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Tuesday, July 9th 2019

United States Applies Tariffs to Mexican Steel

Written by

Rafael Bracho

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United States Applies Tariffs to Mexican Steel

New US tariffs placed on Mexican steel

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United States Applies Tariffs to Mexican Steel

On Monday, July 8th, the United States publicly announced that it would be slapping new tariffs on steel goods being imported from Mexico and China. This is not without its controversy for some, however. 

This action came after US steel producers lodged a grievance in February stating that Mexico and China were benefiting unfairly. A preliminary report found issued by the Commerce Department found that exporters of Mexican and Chinese fabricated structural steel were reaping the benefits from their home countries with subsidies ranging from 30.3% – 177.43%. Together, Chinese and Mexican steel accounted for $1.5B USD worth of revenue in 2018. 

Canada was also benefitting from subsidies, however, these benefits were very negligible. Therefore, Canadian steel imports will not be charged with any retaliatory duties to which Prime Minister Trudeau seemed quite pleased. 

*Click here to see the video of the Trudeau/Trump meeting.

This comes on the same day that the Mexican Finance Minister Carlos Urzua resigns with a scathing letter about the Mexican administration. Click here to learn more.

The United States released in a statement that these tariffs will go into effect immediately based on the subsidy rates being offered by either China or Mexico. However, they may be refunded if officials from the Independent US International Trade Commission block the Commerce Department’s tariffs if they determine that American firms were not affected by the subsidies.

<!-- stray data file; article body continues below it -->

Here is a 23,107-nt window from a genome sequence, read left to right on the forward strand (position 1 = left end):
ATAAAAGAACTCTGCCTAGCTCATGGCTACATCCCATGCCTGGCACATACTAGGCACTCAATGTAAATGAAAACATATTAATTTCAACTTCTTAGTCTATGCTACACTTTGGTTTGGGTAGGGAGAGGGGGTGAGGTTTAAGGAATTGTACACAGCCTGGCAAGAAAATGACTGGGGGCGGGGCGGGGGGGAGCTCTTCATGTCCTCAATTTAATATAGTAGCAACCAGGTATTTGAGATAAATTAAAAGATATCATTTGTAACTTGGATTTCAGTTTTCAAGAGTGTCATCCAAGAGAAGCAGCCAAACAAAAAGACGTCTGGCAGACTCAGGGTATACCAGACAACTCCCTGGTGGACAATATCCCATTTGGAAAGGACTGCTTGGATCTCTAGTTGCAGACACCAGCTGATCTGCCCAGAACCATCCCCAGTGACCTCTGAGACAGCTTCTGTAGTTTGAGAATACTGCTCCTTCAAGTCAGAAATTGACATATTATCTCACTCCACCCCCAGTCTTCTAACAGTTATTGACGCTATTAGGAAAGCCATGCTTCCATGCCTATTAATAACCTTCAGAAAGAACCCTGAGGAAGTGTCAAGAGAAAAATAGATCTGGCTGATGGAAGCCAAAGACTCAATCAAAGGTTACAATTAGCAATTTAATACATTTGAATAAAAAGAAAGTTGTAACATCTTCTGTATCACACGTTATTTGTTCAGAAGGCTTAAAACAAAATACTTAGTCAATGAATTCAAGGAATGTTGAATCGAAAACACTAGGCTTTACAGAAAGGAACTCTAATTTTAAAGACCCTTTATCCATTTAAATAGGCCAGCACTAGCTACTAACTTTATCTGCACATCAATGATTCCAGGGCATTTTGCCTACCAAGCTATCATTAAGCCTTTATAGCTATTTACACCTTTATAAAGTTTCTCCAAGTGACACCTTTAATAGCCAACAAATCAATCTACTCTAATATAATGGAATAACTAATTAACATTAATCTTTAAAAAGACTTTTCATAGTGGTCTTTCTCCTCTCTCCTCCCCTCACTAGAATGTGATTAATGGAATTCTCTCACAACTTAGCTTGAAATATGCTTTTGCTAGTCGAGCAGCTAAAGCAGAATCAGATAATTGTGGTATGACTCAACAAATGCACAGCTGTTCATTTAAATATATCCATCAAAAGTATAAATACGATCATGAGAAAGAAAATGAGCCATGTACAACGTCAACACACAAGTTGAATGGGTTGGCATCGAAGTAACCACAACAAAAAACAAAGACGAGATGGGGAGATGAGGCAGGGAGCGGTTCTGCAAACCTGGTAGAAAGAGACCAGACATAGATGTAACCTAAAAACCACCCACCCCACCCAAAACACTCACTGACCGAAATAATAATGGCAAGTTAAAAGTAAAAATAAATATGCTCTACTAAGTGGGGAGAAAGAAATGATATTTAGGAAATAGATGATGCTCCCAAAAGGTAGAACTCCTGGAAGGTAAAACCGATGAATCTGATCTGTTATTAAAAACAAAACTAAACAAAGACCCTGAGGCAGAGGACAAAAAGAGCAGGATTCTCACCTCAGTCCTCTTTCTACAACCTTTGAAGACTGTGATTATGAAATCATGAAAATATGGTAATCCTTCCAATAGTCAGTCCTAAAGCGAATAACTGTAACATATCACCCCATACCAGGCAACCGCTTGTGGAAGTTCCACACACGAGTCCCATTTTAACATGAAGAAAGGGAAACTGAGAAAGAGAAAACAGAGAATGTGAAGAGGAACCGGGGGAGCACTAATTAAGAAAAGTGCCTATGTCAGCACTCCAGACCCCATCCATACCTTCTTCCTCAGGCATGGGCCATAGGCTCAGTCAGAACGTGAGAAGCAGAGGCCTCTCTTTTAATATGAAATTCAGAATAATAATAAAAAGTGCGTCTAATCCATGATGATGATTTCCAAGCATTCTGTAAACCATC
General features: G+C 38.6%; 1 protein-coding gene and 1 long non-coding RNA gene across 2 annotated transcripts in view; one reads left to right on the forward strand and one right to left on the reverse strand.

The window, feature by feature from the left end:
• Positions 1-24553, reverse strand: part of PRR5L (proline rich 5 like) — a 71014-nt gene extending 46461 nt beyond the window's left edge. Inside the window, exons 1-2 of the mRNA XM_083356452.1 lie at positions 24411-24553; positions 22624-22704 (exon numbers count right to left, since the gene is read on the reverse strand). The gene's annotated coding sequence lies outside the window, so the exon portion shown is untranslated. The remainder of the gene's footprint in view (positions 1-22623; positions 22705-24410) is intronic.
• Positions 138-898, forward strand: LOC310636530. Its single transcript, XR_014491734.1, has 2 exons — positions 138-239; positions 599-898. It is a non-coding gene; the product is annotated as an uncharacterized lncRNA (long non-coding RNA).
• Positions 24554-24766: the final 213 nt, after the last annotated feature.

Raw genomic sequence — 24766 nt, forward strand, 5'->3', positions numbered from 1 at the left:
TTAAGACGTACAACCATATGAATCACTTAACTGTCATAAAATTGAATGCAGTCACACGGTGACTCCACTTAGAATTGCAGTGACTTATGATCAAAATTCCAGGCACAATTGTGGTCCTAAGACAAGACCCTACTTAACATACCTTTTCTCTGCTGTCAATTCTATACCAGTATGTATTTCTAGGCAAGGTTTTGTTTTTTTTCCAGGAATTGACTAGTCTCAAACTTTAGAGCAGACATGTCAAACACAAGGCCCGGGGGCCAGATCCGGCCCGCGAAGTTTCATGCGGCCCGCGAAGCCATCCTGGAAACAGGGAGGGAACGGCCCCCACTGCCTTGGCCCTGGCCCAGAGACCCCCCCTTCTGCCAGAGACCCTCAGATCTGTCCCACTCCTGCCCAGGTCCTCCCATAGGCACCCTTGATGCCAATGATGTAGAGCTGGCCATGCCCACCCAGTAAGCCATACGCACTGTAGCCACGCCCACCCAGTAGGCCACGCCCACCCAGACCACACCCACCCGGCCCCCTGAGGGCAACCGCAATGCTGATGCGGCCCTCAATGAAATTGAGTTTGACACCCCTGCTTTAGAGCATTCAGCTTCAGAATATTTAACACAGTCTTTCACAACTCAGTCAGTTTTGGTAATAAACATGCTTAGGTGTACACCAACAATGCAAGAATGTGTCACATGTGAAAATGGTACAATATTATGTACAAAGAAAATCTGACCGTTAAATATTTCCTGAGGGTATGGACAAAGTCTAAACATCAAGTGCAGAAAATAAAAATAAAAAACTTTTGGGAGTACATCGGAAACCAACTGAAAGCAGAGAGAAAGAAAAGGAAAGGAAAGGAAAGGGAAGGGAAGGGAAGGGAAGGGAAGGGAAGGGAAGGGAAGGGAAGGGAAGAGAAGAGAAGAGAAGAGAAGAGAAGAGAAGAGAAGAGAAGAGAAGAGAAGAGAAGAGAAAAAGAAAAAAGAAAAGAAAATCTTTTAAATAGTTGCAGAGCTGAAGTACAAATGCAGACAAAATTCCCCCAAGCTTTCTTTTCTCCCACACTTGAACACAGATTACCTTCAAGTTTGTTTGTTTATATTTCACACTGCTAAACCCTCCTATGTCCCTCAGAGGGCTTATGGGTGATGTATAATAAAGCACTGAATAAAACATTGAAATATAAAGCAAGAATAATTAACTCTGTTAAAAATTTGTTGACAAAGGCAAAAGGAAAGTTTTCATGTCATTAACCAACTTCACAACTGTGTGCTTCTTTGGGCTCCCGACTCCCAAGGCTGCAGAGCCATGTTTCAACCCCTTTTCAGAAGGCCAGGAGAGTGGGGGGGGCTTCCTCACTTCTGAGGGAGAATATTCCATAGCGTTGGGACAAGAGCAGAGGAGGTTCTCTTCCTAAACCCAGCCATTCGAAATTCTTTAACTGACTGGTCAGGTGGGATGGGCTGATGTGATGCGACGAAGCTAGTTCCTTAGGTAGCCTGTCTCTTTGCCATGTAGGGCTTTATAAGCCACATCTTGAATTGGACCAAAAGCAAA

This move toward tariffs comes after the three north American countries of Canada, United States, and Mexico renegotiated and revised their free trade pact agreement called “USMCA”. 

On May 20th, during the negotiations for this free trade pact agreement, President Donald Trump agreed to lift his global tariffs—of 25% on steel and 10% for aluminum—from Mexico and Canada. However, the Mexican Economy Ministry released a statement however, saying that these new tariffs are unrelated to the tariffs lifted in May. 

Furthermore, these tariffs come right after Mexico’s new National Guard has been diverted from fighting crime in Mexico to preventing illegal immigration to the United States. Mexico has agreed to help police the northern border or risk tariffs placed on Mexican goods coming into the United States. Mexican President Lopez Obrador has been hoping to keep American tariffs at bay, yet these recent tariffs seem to counter AMLO’s approach.

American President Donald Trump has hailed these tariffs as a victory for America’s struggling metals industry. However, the US steel industry has shown little recovery. 

It is unclear how these new retaliatory duties will affect industry in parts of Mexico that depend on steel manufacture to the United States. One thing is certain, these areas could see an economic downturn if tariffs impact industry negatively.

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